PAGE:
# Is there a nice "synthetic" way for doing differential geometry on infinite dimensional vector spaces?

If $V$ is an infinite dimensional vector space, for example the space of smooth functions on $\mathbb{R}$, we can introduce some differential geometry concepts by choosing a topology on $V$ and doing some fancy analysis.

I'd like to avoid this, since it seems unnecessary, while still having a meaningful, formal discussion. I'll try to explain my use of the word "synthetic" via some examples:

Let $V$ be a vector space over $\mathbb{R}$. I would want to say the following:

• A smooth function $V \rightarrow \mathbb{R}$ is a function which is smooth upon restriction to finite-dimensional subspaces.

• A smooth $k-$form on $V$ is a function $V \times (\Lambda^{k}V) \rightarrow \mathbb{R}$ which is smooth (in the sense of the previous bullet) and linear in the second coordinate.

• The tangent space $T_vV$ is isomorphic to $V$.

Already one can show quite easily that there is a differential $\delta$ from smooth $k-$forms to $k+1-$forms. If $A:V \rightarrow W$ is linear, one can pull-back smooth forms via $A$. There is a small issue with vector fields, since I'm not sure what a 'smooth vector field' should be. But at the very least, one can define an affine vector field to be an affine function $Q:V \rightarrow V$. For such vector fields, one recovers exterior multiplication $i_{Q}$ and one can prove the usual result that $i_{[X,Y]} = [\mathcal{L}_{X},i_{Y}]$. In short, the basic theorems of differential geometry follow naturally and easily.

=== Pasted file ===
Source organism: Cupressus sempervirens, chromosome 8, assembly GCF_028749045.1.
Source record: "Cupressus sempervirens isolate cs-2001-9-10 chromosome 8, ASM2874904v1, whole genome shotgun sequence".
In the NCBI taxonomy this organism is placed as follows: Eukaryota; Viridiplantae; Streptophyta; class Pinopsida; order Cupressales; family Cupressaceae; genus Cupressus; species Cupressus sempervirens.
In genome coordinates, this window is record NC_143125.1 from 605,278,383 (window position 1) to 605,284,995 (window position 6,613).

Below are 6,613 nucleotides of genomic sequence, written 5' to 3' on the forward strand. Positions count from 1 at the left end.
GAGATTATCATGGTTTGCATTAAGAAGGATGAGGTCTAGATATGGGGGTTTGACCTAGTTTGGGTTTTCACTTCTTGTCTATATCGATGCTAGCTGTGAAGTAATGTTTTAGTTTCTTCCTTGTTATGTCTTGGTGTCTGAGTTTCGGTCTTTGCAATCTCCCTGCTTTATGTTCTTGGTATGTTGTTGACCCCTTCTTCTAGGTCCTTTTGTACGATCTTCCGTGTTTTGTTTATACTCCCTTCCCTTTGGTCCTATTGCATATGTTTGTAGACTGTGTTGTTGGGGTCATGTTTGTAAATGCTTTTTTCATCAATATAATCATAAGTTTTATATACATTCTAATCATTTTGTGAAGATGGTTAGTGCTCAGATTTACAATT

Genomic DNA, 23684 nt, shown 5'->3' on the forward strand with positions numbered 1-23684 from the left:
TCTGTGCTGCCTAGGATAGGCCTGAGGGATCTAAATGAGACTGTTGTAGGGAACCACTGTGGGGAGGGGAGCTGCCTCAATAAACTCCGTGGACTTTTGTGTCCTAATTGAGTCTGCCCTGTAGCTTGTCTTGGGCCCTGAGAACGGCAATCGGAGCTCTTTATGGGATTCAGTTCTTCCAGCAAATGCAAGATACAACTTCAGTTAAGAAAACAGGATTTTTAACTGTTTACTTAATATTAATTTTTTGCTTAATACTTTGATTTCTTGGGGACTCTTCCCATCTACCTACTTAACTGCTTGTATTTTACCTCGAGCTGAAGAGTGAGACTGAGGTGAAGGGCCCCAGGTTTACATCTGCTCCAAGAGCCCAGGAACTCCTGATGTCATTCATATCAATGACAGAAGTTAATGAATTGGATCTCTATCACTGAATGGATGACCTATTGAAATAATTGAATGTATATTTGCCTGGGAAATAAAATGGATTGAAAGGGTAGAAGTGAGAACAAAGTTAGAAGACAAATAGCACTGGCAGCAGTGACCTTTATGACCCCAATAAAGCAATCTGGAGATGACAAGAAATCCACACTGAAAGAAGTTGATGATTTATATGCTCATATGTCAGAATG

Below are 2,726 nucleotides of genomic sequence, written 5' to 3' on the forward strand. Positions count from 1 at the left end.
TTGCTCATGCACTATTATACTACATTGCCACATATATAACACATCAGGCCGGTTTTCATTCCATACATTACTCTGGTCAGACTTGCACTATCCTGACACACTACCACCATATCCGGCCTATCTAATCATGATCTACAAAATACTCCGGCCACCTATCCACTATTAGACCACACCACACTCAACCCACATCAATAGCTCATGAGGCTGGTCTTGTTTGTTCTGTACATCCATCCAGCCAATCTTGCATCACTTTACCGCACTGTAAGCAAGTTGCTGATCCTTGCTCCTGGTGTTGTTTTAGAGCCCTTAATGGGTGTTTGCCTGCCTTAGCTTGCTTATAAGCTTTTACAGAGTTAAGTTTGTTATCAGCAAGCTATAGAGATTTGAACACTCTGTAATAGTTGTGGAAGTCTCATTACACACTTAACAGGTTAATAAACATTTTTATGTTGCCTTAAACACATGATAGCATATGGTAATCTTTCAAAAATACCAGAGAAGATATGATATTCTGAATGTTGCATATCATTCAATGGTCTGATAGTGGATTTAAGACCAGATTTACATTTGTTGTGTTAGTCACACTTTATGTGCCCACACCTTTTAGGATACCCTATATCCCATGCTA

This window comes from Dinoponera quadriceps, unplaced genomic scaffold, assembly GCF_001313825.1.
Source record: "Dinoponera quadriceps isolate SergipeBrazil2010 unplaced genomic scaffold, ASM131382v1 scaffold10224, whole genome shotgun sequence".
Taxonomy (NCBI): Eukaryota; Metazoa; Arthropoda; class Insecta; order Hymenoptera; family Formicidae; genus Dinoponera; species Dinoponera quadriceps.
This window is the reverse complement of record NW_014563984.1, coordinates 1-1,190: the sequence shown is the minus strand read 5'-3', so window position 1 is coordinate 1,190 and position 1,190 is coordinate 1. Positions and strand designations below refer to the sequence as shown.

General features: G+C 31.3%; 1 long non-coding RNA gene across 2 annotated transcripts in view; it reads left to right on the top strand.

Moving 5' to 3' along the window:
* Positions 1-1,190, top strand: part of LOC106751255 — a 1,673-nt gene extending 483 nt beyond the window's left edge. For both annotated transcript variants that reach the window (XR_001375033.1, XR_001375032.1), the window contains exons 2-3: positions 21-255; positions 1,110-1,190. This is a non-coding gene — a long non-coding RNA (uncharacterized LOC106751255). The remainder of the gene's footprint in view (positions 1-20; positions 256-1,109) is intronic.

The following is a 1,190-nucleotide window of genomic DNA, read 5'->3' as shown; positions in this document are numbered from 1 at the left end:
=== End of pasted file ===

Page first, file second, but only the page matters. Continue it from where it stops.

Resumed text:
My question is: Does something like this already exist in the literature? Is my description the "right thing" to do, or have people found better ways of discussing such concepts?

I should mention that my motivation is a simple, rigorous discussion of some of the basic concepts of field theory. In particular, a common set-up is a space of fields which is a vector space $V$ and an action functional which is a smooth function $S:V \rightarrow \mathbb{R}$, and the equations of motion $\delta S = 0$. It seems that one can get a lot of mileage and recover well-known results rigorously without introducing the words "Frechet Manifold".

• I would include the inverse function theorem in what you call "the basic theorems of differential geometry".In that settng even Fréchet manifolds are not sufficient to guarantee it holds... May 15, 2015 at 20:16